Airplane Jitters When Traveling With Kids? Just Relax
You want to be very careful when you go on an airplane trip with children.
Remember the famous case of the McCallister family in 1990? In the rush of the family leaving for Paris, a young Macaulay Culkin was forgotten and left "Home Alone." We all had to endure three sequels before that nightmare was finally over.
The Web site travelingwithkids.com has a checklist for the bazillion things you need to remember before you go flying with little ones. A whole three months ahead of time, the site recommends you do everything from visit the travel agent with your child to check with the airlines on their car seat and sky cot policies.
Then, a month before you take off, the site suggests you find a container and create an in-flight first aid kit. Of course, the kit can't contain much more than Band-Aids. Airport security won't allow you to take any of the usual contents of a first aid kit on board, such as tubes of lotion or tiny scissors.
But don't stress about it. The site also suggests you take the month before your flight to practice in-flight relaxation techniques.
Is all this really necessary?
Lenore Skenazy doesn't think so. She's the author of "Free-Range Kids" and has become something of a guru in a national movement to get parents to chill out.
She says fretful parents try to plan for every possible contingency, something, of course, you can't really do. Airlines already have first aid kits. And you don't need to -- as travelingwithkids.com suggests -- double and triple check the airline's cot policy. Very nice people will make sure kids get all the cots and special seats they need, she says.
One of the biggest fears parents face is their children flying alone. During summers and holidays, children of divorced parents are often put on planes by themselves to visit one parent or the other.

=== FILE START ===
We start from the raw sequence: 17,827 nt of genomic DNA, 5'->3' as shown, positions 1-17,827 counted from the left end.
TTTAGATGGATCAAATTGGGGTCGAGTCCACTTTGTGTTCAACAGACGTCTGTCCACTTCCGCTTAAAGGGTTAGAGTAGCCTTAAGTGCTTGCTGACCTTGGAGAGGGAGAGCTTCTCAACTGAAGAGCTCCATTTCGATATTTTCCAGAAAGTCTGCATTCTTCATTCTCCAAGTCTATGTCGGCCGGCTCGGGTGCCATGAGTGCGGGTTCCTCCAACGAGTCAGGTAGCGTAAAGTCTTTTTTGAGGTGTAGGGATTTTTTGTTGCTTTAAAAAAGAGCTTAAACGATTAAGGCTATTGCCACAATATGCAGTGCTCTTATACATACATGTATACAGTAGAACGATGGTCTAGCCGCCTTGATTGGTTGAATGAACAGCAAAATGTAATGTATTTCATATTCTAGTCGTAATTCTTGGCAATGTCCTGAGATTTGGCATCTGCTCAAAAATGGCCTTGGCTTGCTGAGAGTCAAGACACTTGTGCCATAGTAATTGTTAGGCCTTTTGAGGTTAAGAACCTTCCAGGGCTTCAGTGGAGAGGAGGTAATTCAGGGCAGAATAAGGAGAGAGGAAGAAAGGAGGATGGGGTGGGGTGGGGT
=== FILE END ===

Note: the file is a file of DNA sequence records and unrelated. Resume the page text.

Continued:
"Fear of kids flying makes less sense to me than fear of kids walking to school alone," Skenazy says. "After all, it's not like they're going to get lost. They can only get off at their final destination."
Some parents transfer their own fear of flying to their children. Skenazy suggests getting a grip: They are in more danger traveling by car. Flying is much safer. "Statistically speaking, it's still the safest way to travel," she says.
Skenazy says she hears from kids about how liberating it is to fly solo for the first time.
"There is something thrilling about taking to the air without a parent with you," she says. "It makes you feel grown up."
Parents should welcome such opportunities to put kids on planes by themselves, Skenazy says. "This is one of the safest things you can do to foster a feeling of independence in a kid."
As for the checklists and all the things you should remember, family therapist and ParentDish "Ask AdviceMama" columnist Susan Stiffelman says there are just a couple of basics to remember.
"Be prepared with some new toys and books (for a toddler or child) that you produce once in awhile (depending on the length of the flight)," she says.
And don't forget food. "Bring some special snacks that kids can munch on," she says.
Stiffelman traveled with her son to India when he was 2, and to Australia when he was 3. Long trips, for sure. Yet, Stiffelman says she had no problems. It gets back to the theme echoed by Skenazy: Relax.
"I'm convinced my relaxed attitude about the whole thing made a significant difference in his adaptability to the constriction and length of the flights and has probably influenced him to be a more adaptable person," she says.
It really is all very simple, Stiffelman says: "Do a bit of preparing, make sure your child is in general good health and enjoy your travels."
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